Juneau resident Anna R. Hitchcock, 103, died March 28, 2004, in her bed at Wildflower Court in Juneau on the eve of her 104th birthday.
Born Anna Renje in Periam, Hungary on March 29, 1900, she immigrated to America at age three and grew up on a farm in Pittsburgh, Pa. She spent her teen years in Hungary during World War I and returned to America in 1919, where she met and married William J. Hitchcock of Oxford, N.Y. She worked as a seamstress, quickly moving into management, where she supervised as many as 300 stitchers in New York's garment industry. Before long she was known as an excellent troubleshooter and worked all along the Northeast coast, solving factory problems and securing appropriate wages for workers. She ran two factories in Lowell, Mass., including a secret factory that produced all the parachutes used in the invasion of Normandy at the end of World War II. In her retirement she opened her house and heart to Colombian immigrants in Florida, whom she called her boys. Her name will be placed on the wall at Ellis Island, where she and her family entered the United States.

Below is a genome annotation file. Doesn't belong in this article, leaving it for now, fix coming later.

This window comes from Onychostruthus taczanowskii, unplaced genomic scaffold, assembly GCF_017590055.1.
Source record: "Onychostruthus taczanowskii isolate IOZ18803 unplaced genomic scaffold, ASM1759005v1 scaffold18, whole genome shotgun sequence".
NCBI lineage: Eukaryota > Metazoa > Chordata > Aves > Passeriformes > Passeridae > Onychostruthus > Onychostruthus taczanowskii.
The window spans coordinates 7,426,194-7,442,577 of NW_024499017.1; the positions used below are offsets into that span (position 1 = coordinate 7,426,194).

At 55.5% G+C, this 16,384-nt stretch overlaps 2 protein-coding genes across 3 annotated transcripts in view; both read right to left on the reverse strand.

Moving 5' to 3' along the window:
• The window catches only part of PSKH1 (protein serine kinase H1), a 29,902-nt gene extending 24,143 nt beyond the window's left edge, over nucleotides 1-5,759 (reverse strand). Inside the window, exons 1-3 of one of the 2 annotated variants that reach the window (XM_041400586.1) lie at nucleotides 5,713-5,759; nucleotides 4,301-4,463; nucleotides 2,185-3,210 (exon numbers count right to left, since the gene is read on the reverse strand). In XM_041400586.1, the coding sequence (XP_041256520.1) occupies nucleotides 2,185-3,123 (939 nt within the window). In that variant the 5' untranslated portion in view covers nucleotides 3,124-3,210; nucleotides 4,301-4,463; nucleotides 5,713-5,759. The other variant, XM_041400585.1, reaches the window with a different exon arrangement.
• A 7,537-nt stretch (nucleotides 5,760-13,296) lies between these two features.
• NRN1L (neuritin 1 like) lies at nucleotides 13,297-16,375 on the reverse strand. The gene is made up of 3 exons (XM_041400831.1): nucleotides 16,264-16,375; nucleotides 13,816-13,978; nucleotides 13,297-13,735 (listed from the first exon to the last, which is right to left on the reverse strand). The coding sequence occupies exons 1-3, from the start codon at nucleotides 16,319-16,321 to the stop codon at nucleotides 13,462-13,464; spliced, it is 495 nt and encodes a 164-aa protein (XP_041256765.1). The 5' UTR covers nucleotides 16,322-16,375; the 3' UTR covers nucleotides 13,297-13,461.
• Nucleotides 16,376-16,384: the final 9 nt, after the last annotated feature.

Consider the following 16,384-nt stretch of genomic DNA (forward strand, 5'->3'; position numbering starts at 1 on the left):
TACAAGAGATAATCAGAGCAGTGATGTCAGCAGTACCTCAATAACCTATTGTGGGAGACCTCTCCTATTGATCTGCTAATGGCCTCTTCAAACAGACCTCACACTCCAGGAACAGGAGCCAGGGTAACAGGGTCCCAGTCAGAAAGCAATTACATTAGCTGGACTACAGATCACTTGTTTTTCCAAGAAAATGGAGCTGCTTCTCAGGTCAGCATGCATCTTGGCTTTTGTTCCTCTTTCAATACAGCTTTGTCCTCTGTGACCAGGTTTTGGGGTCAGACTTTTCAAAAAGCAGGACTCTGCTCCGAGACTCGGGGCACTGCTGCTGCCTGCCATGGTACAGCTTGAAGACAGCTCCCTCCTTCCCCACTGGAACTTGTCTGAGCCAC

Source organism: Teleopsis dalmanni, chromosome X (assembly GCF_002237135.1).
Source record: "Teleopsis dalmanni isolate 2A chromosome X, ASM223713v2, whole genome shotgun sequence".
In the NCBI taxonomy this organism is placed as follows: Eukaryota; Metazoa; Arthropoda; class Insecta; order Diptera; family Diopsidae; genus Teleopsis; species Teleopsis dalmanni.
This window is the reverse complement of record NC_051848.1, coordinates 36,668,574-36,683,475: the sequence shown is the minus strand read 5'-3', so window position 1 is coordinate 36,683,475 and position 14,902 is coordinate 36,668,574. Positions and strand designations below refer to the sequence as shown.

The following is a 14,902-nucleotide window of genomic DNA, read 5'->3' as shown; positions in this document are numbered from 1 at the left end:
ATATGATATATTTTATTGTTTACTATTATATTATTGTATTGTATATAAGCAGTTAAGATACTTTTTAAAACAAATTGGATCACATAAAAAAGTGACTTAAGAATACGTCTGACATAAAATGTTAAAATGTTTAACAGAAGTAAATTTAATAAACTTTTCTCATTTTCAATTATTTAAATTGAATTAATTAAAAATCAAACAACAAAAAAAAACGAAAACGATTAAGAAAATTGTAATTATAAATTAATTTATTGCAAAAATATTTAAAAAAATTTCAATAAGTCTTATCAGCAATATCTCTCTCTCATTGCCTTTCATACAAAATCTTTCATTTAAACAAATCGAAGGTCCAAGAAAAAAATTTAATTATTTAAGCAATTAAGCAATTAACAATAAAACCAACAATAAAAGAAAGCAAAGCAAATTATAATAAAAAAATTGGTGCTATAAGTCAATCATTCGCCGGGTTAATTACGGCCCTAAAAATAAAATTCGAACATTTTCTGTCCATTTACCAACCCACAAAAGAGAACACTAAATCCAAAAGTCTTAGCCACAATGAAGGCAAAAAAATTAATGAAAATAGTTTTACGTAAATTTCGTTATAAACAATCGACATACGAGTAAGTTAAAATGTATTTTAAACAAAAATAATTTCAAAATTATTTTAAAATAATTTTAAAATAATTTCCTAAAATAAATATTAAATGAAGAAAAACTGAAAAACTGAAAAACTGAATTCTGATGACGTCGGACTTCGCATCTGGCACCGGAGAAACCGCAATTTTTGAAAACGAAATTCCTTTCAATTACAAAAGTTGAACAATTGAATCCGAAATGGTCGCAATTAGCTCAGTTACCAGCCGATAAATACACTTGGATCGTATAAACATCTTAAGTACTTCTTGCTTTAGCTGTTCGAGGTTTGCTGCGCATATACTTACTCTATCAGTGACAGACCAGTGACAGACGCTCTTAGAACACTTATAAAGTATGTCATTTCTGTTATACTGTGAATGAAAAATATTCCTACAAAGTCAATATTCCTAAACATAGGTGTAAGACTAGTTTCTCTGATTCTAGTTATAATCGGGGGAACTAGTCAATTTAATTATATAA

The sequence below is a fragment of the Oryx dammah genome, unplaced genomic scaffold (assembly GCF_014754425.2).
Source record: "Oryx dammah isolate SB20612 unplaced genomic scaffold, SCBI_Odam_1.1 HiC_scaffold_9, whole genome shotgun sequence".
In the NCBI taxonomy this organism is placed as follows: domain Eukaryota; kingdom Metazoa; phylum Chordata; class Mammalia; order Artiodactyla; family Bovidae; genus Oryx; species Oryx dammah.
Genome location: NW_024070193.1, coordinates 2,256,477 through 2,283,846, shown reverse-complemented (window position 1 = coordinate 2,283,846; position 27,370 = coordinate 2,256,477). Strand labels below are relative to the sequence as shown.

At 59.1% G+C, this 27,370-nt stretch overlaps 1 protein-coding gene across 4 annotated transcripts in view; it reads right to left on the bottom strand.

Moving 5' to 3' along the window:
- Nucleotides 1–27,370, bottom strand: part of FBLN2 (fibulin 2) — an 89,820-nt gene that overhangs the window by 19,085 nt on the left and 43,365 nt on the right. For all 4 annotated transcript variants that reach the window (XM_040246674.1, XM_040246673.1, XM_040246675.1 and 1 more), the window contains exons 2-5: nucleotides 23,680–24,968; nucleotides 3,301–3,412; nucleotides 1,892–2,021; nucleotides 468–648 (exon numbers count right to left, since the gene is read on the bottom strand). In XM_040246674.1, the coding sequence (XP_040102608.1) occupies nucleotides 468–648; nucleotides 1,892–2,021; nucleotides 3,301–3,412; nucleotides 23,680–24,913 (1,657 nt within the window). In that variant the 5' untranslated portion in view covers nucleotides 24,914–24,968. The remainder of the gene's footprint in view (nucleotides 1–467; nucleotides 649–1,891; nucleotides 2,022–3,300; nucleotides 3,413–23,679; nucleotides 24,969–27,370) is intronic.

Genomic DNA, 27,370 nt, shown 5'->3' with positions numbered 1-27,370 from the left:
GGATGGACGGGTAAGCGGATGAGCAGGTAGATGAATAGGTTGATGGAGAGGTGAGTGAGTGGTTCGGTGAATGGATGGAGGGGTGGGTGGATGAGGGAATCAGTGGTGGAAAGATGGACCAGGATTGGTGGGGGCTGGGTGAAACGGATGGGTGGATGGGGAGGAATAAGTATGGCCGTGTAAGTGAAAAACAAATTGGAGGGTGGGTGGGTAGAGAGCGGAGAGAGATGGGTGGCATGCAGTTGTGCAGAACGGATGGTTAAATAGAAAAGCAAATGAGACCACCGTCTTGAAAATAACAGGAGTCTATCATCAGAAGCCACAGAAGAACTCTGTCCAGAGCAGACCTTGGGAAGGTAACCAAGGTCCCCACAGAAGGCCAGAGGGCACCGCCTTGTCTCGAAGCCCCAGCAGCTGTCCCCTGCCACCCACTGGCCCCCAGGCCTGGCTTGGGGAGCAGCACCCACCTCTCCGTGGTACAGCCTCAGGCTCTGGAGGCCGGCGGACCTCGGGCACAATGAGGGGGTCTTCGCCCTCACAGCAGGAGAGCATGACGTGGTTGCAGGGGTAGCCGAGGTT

Her family wrote, "She was quoted as attributing her longevity to always working hard and having gainful employment well into her 80s. She was always sympathetic to the plight of immigrants and believed that everyone should have the opportunity in America that she enjoyed. She was noted by staff as a Grande Damme of Wildflower Court and will be missed by all who had the great pleasure of knowing her sunny, spunky spirit."
She is survived by her sons, George R. Hitchcock and William D. Hitchcock of Orleans, Mass.; grandson, David Hitchcock of Nantucket, Mass.; granddaughters, Susan Hitchcock of Juneau, Destiny Hitchcock of Los Angeles, Calif., Audrey Ramini of San Francisco, Calif., Gretel Norgeot and Karen Corrigan of Orleans, Mass., Leslie Franke of Eastham, Mass.; and 11 great-grandchildren.